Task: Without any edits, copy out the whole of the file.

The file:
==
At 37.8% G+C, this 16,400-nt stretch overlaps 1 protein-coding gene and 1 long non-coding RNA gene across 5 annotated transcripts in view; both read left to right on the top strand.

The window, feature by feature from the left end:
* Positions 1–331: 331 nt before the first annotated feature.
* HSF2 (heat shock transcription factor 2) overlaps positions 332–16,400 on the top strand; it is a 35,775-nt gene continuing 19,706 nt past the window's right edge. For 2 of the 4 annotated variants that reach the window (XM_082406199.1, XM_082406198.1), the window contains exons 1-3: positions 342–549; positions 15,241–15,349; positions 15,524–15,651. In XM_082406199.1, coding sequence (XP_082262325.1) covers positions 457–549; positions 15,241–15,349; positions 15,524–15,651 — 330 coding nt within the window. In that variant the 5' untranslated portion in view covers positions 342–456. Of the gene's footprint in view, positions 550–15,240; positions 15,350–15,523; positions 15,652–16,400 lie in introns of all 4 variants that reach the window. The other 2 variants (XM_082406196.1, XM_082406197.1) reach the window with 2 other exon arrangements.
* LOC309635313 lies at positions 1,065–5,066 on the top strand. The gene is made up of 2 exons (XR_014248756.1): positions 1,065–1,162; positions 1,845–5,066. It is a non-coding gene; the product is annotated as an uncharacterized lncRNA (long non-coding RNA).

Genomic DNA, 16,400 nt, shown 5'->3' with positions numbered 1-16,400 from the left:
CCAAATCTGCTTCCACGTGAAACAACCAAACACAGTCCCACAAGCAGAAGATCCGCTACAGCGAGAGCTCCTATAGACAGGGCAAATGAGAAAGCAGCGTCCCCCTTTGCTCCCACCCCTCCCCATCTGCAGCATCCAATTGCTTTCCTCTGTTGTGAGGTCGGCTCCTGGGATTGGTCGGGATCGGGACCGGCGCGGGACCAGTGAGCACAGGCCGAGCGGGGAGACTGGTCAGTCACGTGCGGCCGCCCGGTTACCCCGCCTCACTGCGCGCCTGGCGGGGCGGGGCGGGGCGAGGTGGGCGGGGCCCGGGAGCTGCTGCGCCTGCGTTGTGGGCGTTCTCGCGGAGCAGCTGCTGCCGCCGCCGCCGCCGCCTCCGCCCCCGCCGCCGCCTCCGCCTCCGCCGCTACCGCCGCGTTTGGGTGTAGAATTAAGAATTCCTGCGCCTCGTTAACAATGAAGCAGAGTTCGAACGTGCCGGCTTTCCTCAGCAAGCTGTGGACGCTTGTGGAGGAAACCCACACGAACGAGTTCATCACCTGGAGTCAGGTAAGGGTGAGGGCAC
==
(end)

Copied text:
At 37.8% G+C, this 16,400-nt stretch overlaps 1 protein-coding gene and 1 long non-coding RNA gene across 5 annotated transcripts in view; both read left to right on the top strand.

The window, feature by feature from the left end:
* Positions 1–331: 331 nt before the first annotated feature.
* HSF2 (heat shock transcription factor 2) overlaps positions 332–16,400 on the top strand; it is a 35,775-nt gene continuing 19,706 nt past the window's right edge. For 2 of the 4 annotated variants that reach the window (XM_082406199.1, XM_082406198.1), the window contains exons 1-3: positions 342–549; positions 15,241–15,349; positions 15,524–15,651. In XM_082406199.1, coding sequence (XP_082262325.1) covers positions 457–549; positions 15,241–15,349; positions 15,524–15,651 — 330 coding nt within the window. In that variant the 5' untranslated portion in view covers positions 342–456. Of the gene's footprint in view, positions 550–15,240; positions 15,350–15,523; positions 15,652–16,400 lie in introns of all 4 variants that reach the window. The other 2 variants (XM_082406196.1, XM_082406197.1) reach the window with 2 other exon arrangements.
* LOC309635313 lies at positions 1,065–5,066 on the top strand. The gene is made up of 2 exons (XR_014248756.1): positions 1,065–1,162; positions 1,845–5,066. It is a non-coding gene; the product is annotated as an uncharacterized lncRNA (long non-coding RNA).

Genomic DNA, 16,400 nt, shown 5'->3' with positions numbered 1-16,400 from the left:
CCAAATCTGCTTCCACGTGAAACAACCAAACACAGTCCCACAAGCAGAAGATCCGCTACAGCGAGAGCTCCTATAGACAGGGCAAATGAGAAAGCAGCGTCCCCCTTTGCTCCCACCCCTCCCCATCTGCAGCATCCAATTGCTTTCCTCTGTTGTGAGGTCGGCTCCTGGGATTGGTCGGGATCGGGACCGGCGCGGGACCAGTGAGCACAGGCCGAGCGGGGAGACTGGTCAGTCACGTGCGGCCGCCCGGTTACCCCGCCTCACTGCGCGCCTGGCGGGGCGGGGCGGGGCGAGGTGGGCGGGGCCCGGGAGCTGCTGCGCCTGCGTTGTGGGCGTTCTCGCGGAGCAGCTGCTGCCGCCGCCGCCGCCGCCTCCGCCCCCGCCGCCGCCTCCGCCTCCGCCGCTACCGCCGCGTTTGGGTGTAGAATTAAGAATTCCTGCGCCTCGTTAACAATGAAGCAGAGTTCGAACGTGCCGGCTTTCCTCAGCAAGCTGTGGACGCTTGTGGAGGAAACCCACACGAACGAGTTCATCACCTGGAGTCAGGTAAGGGTGAGGGCAC